GoM moots cess on sugar, subsidy for cane farmers 

30 April, 2018

Imposition of a cess on sugar production subsidy to sugarcane farmers and reducing goods and services tax on ethanol are some of the suggestions put forward by a group of ministers headed by Nitin Gadkari that is looking into the rising sugarcane arrears.

Sugar arrears to be paid to farmers by sugar mills has touched close to Rs. 20,000 crore, says the industry.

Sugar mills say they are unable to pay farmers due to a fall in sugar prices in the domestic market. Sugar production is up almost 50% at 30 million tonnes this season, said the industry.
“Some of the important suggestions from are that we want to give production subsidy (to farmers). Secondly, sugar cess should be imposed, and third, GST on ethanol should come down to 5%. We will decide on these suggestions,” said Ram Vilas Paswan.

Food ministry officials said that rather than cess, the GST Council can impose duty on sugar which can be earmarked for the sugar development fund. The fund will help farmers get payments if the market price falls below the benchmark rate fixed by the Centre.
They also said the government was exploring a reduction in ethanol price by reducing 18% GST levied on it and mandatory purchase by the petroleum ministry.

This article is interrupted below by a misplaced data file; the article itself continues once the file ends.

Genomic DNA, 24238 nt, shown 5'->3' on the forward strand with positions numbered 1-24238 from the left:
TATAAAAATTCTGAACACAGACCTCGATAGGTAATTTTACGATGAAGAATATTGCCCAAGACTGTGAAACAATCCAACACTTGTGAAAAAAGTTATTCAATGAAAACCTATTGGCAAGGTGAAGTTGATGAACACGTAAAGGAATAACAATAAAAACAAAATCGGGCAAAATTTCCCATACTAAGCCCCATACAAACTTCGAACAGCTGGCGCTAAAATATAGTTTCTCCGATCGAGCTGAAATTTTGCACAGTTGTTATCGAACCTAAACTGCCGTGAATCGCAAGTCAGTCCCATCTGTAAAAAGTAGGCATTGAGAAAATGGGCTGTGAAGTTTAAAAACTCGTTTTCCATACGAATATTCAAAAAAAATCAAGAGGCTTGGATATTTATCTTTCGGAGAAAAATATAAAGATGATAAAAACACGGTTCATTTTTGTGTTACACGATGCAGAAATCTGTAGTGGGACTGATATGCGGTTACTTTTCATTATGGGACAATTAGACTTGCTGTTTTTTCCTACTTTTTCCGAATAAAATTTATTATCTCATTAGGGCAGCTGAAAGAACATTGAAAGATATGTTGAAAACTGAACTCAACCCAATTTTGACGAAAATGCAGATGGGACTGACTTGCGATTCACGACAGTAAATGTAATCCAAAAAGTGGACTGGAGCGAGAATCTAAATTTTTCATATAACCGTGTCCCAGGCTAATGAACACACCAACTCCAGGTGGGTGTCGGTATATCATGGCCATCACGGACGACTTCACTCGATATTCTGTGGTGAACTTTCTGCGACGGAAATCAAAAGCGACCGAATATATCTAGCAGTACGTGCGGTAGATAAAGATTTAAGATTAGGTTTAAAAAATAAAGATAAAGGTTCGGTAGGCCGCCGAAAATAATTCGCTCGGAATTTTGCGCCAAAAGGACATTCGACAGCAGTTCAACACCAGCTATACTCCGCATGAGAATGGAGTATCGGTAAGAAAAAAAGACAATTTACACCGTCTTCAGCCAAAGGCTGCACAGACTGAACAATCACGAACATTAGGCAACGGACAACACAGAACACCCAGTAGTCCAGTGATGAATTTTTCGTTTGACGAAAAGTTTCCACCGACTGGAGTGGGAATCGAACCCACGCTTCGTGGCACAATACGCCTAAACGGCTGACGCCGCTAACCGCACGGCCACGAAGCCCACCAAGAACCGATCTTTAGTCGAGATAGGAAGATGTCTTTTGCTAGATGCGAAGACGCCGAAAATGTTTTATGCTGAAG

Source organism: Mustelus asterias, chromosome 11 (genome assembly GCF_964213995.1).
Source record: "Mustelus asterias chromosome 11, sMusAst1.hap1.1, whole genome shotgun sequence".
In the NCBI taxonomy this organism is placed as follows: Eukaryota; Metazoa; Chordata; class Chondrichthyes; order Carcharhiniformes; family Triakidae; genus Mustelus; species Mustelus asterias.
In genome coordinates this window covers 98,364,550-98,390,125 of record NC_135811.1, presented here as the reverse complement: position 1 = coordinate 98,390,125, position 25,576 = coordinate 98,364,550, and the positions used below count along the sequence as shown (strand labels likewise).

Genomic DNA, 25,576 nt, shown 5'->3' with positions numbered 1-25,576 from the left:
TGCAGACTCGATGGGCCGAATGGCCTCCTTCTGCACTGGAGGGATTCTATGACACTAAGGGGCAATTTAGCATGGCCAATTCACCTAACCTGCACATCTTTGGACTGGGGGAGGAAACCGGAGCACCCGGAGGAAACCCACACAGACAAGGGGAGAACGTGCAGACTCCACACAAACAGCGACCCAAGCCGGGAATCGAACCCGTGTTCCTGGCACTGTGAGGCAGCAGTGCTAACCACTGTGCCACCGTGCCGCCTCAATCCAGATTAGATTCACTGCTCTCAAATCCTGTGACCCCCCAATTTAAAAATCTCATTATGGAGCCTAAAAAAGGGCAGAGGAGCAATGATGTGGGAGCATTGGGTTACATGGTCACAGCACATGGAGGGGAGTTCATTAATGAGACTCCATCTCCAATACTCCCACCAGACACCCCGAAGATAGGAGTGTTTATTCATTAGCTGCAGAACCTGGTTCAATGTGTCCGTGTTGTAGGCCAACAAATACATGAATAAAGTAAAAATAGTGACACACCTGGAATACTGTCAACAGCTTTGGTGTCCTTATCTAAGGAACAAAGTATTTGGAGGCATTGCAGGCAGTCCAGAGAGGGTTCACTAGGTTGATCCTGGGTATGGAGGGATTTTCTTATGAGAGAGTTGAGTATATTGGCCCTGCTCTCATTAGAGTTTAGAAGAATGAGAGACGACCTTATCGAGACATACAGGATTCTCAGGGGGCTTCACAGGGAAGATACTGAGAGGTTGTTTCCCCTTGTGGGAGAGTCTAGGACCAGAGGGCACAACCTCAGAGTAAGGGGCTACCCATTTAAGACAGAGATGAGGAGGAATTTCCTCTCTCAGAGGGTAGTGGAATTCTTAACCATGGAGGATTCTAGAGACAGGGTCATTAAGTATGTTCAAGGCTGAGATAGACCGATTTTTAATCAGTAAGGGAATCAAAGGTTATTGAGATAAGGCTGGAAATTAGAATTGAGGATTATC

In 2015, the government had decided to provide a production subsidy of Rs. 4.50 per quintal of cane crushed to offset cane cost. The subsidy was paid directly to farmers on behalf of the mills and adjusted against the cane price payable to the farmers towards fair and remunerative price (FRP) including arrears relating to previous years.

Sugar mills are asking for subsidy after food ministry recently said mills will have to compulsorily export 2 million tonnes in the next few months owing to the surplus sugar in the country.

With global sugar prices down due to excessive supply, Indian mills don’t find themselves competitive in the global market. In the domestic market, too, sugar prices continued to trade lower following extended selling pressure by millers with excess domestic supplies and poor demand from bulk consumers.

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